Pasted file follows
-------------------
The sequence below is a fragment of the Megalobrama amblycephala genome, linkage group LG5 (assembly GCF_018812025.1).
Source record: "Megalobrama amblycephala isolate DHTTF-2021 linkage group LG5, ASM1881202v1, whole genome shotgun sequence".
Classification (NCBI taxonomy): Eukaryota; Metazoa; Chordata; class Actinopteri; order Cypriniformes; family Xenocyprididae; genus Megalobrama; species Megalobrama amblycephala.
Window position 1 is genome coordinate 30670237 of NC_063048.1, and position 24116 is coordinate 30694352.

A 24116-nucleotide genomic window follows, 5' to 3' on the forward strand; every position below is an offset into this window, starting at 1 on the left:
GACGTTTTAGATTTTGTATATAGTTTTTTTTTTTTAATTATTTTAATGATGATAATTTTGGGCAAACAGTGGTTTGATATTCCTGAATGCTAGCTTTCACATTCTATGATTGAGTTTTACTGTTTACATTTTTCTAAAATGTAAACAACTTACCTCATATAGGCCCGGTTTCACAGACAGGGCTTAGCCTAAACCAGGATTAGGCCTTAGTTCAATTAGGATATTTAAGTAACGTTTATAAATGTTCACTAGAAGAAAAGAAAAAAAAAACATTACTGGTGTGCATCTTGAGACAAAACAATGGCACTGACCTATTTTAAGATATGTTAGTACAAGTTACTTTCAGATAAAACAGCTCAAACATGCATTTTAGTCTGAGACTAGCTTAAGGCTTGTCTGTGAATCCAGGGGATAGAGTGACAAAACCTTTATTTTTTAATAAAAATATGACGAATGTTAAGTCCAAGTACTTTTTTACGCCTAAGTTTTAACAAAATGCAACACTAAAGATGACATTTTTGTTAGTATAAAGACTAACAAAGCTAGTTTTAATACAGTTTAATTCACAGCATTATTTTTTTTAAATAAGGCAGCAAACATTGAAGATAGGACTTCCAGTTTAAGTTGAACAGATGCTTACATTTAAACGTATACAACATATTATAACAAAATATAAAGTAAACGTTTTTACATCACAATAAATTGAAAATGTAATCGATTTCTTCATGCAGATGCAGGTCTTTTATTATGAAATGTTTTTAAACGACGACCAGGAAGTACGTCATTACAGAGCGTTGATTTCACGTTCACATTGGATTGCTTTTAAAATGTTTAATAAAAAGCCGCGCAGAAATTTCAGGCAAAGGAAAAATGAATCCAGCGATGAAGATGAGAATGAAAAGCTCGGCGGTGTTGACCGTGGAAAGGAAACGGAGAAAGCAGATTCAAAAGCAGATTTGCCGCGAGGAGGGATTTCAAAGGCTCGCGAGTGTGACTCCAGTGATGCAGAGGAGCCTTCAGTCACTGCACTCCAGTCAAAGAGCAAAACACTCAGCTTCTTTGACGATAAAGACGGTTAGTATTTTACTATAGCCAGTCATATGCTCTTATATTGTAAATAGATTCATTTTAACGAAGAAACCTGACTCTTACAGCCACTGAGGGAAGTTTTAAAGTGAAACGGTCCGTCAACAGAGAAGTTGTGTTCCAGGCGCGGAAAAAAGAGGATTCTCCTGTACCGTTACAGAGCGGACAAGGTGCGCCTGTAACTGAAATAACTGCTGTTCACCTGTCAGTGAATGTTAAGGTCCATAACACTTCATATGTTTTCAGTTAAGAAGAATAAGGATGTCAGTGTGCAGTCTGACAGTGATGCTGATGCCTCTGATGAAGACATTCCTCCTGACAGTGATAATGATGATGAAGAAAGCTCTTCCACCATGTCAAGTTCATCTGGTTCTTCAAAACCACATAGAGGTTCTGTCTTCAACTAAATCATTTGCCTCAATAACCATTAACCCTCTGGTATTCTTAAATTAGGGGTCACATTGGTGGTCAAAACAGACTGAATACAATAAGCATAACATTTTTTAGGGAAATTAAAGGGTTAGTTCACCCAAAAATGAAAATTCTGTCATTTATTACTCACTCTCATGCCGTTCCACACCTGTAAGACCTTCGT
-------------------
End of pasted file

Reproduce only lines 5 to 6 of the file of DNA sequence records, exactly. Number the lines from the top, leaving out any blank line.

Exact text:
A 24116-nucleotide genomic window follows, 5' to 3' on the forward strand; every position below is an offset into this window, starting at 1 on the left:
GACGTTTTAGATTTTGTATATAGTTTTTTTTTTTTAATTATTTTAATGATGATAATTTTGGGCAAACAGTGGTTTGATATTCCTGAATGCTAGCTTTCACATTCTATGATTGAGTTTTACTGTTTACATTTTTCTAAAATGTAAACAACTTACCTCATATAGGCCCGGTTTCACAGACAGGGCTTAGCCTAAACCAGGATTAGGCCTTAGTTCAATTAGGATATTTAAGTAACGTTTATAAATGTTCACTAGAAGAAAAGAAAAAAAAAACATTACTGGTGTGCATCTTGAGACAAAACAATGGCACTGACCTATTTTAAGATATGTTAGTACAAGTTACTTTCAGATAAAACAGCTCAAACATGCATTTTAGTCTGAGACTAGCTTAAGGCTTGTCTGTGAATCCAGGGGATAGAGTGACAAAACCTTTATTTTTTAATAAAAATATGACGAATGTTAAGTCCAAGTACTTTTTTACGCCTAAGTTTTAACAAAATGCAACACTAAAGATGACATTTTTGTTAGTATAAAGACTAACAAAGCTAGTTTTAATACAGTTTAATTCACAGCATTATTTTTTTTAAATAAGGCAGCAAACATTGAAGATAGGACTTCCAGTTTAAGTTGAACAGATGCTTACATTTAAACGTATACAACATATTATAACAAAATATAAAGTAAACGTTTTTACATCACAATAAATTGAAAATGTAATCGATTTCTTCATGCAGATGCAGGTCTTTTATTATGAAATGTTTTTAAACGACGACCAGGAAGTACGTCATTACAGAGCGTTGATTTCACGTTCACATTGGATTGCTTTTAAAATGTTTAATAAAAAGCCGCGCAGAAATTTCAGGCAAAGGAAAAATGAATCCAGCGATGAAGATGAGAATGAAAAGCTCGGCGGTGTTGACCGTGGAAAGGAAACGGAGAAAGCAGATTCAAAAGCAGATTTGCCGCGAGGAGGGATTTCAAAGGCTCGCGAGTGTGACTCCAGTGATGCAGAGGAGCCTTCAGTCACTGCACTCCAGTCAAAGAGCAAAACACTCAGCTTCTTTGACGATAAAGACGGTTAGTATTTTACTATAGCCAGTCATATGCTCTTATATTGTAAATAGATTCATTTTAACGAAGAAACCTGACTCTTACAGCCACTGAGGGAAGTTTTAAAGTGAAACGGTCCGTCAACAGAGAAGTTGTGTTCCAGGCGCGGAAAAAAGAGGATTCTCCTGTACCGTTACAGAGCGGACAAGGTGCGCCTGTAACTGAAATAACTGCTGTTCACCTGTCAGTGAATGTTAAGGTCCATAACACTTCATATGTTTTCAGTTAAGAAGAATAAGGATGTCAGTGTGCAGTCTGACAGTGATGCTGATGCCTCTGATGAAGACATTCCTCCTGACAGTGATAATGATGATGAAGAAAGCTCTTCCACCATGTCAAGTTCATCTGGTTCTTCAAAACCACATAGAGGTTCTGTCTTCAACTAAATCATTTGCCTCAATAACCATTAACCCTCTGGTATTCTTAAATTAGGGGTCACATTGGTGGTCAAAACAGACTGAATACAATAAGCATAACATTTTTTAGGGAAATTAAAGGGTTAGTTCACCCAAAAATGAAAATTCTGTCATTTATTACTCACTCTCATGCCGTTCCACACCTGTAAGACCTTCGT